The decline and decline of Detroit

The city of Detroit used to be one of the most dynamic in the United States, but it has suffered a steady decline over a period of 60 years and it has now filed for bankruptcy. Detroit is the US’s 18th most populous city and the largest by far to go into bankruptcy. The figures are shocking:

  • Detroit has long term debt of $18.5 billion (£12 billion).
  • In 1950, it was a city of 2 million but it is now home to about 700,000.
  • Since 2000, the unemployment rate has nearly tripled and is now more than double the national average.
  • Some 36% of Detroiters live below the poverty line.
  • The city’s murder rate is at the highest level in nearly 40 years.
  • It has been named one of the most dangerous cities in America for more than 20 years.
  • Citizens wait 58 minutes for the police to respond to calls compared with a national average of 11 minutes.
  • Only a third of ambulances were in service in the first quarter of 2013.
  • Around half of all the 85,000 street lights are out of service because thieves have stripped them for copper.
  • There are about 78,000 abandoned buildings in the city.
  • One third of its 140 square miles is vacant or derelict.

Clearly there has been industrial decline and municipal mismanagement on a large scale, but I can’t help feeling that the basic collapse of a major city in the world’s richest nation tells us something about the economic and political governance of the United States. Perhaps my American friends can shed some light on the appalling situation.


  • Art Shostak

    Detroit, much as in the case of an alchoholic, has had to fall to the rock bottom, and exhaust every possible excuse for its addictions, before it can begin the slow and costly climb back toward a semblance of urban normality. Ilusions concening ease of recovery have hampered all such efforts to date, and that phase is now, thankfully, past.

    Federal intervention, long made untenable by highly valued separation of levels of government, is now indispensable. Far too big to fall beyond its present state of bankruptcy Detriot can be expected to leverage emergency Federal aid and overdue municipal reforms to slowly improve key indicators of urban life – and in the spirit of regression to the mean, Detriot is likely over the next five to ten years to win plaudits for recovering.

  • Michael Grace

    I remember my first trip to Detroit some 30 years ago to attend a convention of the Communications Workers of America. AFL-CIO President Lane Kirkland had asked unions to hold conventions in Detroit to help the city and support the jobs of United Auto Workers. The auto industry and Detroit were in deep trouble even then.

    The glittering Renaissance Center, a skyscraper- hotel-convention-shopping complex built along the Detroit River by GM, had only been completed for a couple of years. The complex was developed to revitalize downtown Detroit. We had the convention there. We were warned not to walk more than a few blocks beyond the complex because of unsafe conditions. I rented a car for a day to drive around. Blocks and blocks looked like a war zone. This was around 1985.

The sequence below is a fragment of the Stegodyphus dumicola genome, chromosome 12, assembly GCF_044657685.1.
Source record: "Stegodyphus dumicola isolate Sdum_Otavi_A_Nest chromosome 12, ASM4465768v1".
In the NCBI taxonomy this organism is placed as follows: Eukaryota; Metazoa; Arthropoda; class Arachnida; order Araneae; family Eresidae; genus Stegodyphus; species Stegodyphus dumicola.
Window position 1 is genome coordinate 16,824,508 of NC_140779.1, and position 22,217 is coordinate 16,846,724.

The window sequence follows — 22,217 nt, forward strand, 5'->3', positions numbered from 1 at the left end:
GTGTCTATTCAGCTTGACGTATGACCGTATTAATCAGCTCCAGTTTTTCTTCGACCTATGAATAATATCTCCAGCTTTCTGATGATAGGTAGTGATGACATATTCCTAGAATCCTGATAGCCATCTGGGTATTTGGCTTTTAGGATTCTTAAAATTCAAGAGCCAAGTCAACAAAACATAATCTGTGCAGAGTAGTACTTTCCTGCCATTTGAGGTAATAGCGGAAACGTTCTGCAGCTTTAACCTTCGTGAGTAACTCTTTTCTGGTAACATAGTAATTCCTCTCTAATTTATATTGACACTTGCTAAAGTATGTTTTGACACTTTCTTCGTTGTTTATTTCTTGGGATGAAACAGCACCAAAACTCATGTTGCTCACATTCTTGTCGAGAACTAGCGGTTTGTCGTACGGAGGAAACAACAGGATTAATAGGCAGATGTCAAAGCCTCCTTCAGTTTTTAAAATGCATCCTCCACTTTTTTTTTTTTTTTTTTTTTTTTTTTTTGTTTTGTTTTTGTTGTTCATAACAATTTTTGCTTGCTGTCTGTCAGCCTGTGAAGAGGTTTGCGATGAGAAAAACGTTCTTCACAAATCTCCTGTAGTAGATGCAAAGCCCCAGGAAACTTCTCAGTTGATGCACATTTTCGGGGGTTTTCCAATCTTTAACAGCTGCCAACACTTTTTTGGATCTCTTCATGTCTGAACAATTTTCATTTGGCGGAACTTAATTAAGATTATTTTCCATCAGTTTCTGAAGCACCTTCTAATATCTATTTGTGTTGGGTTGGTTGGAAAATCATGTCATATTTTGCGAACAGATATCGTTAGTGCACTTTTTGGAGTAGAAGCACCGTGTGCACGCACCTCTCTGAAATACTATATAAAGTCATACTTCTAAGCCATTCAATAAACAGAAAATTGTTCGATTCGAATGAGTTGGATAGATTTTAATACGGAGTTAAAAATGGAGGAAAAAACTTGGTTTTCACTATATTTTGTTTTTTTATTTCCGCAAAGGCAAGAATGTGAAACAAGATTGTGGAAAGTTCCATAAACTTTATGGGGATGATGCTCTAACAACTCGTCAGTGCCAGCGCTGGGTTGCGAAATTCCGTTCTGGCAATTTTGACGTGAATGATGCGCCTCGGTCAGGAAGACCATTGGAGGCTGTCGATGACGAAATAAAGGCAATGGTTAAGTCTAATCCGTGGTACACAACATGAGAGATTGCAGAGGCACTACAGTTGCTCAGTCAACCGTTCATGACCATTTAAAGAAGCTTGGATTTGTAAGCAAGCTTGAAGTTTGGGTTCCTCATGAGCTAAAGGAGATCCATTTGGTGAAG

Detroit’s fate is inexorably tied to the health of the US auto industry which has downsized by hundreds of thousands of jobs. Race relations are among the worst in America here as southern whites and blacks migrated north for auto jobs and cultures collided. The vicious race riots of 1967 drove remaining whites out of the city. Detroit will survive by shrinking its geographic boundaries and with state aid (expect nothing from the federal government because the nation no longer has an urban policy.) But recovery will be slow and painful.

  • Nick

    I was astonished to learn that Detroit has had a Democratic mayor since 1962. Might that also be a factor in its decline?

  • Nick

    See also The Decline and Fall of Detroit.

  • Roger Darlington

    New York Magazine
    July 23, 2013

    How Detroit Really Is Like America
    By Jonathan Chait

    Detroit’s collapse into bankruptcy has been held up by conservatives as a synecdoche for America’s future under Barack Obama. In its literal sense, this is totally wrong — Detroit’s troubles are unique in their severity. In a broader sense, though, there is some truth here. Detroit is a synecdoche for America — not America’s future, but its past.

    Everything that happened in the United States in the middle of the twentieth century happened in and around Detroit, but moreso. The enormous mobilization of industry during World War II (“Detroit is winning the war,” said Joseph Stalin in 1945); that industry’s creation of the world’s first mass-affluent working class, a place where families lacking high school diplomas routinely had nice things; and finally the collapse of that economic paradise and the racialization of American politics that split the New Deal coalition.

    The 1967 riots were an event so traumatic they still hovered over the city when I grew up there in the eighties. The city burned down, and kept burning for years and years. The owners of its huge stock of abandoned, worthless properties would set arson fires, usually using the cover of “Devil’s Night,” a night-before-Halloween folk holiday of pranks and vandalism that as a kid I thought was observed everywhere but turns out to be mainly a Detroit thing. The city would have hundreds of fires of Devil’s Night, up to 800 a year at its peak.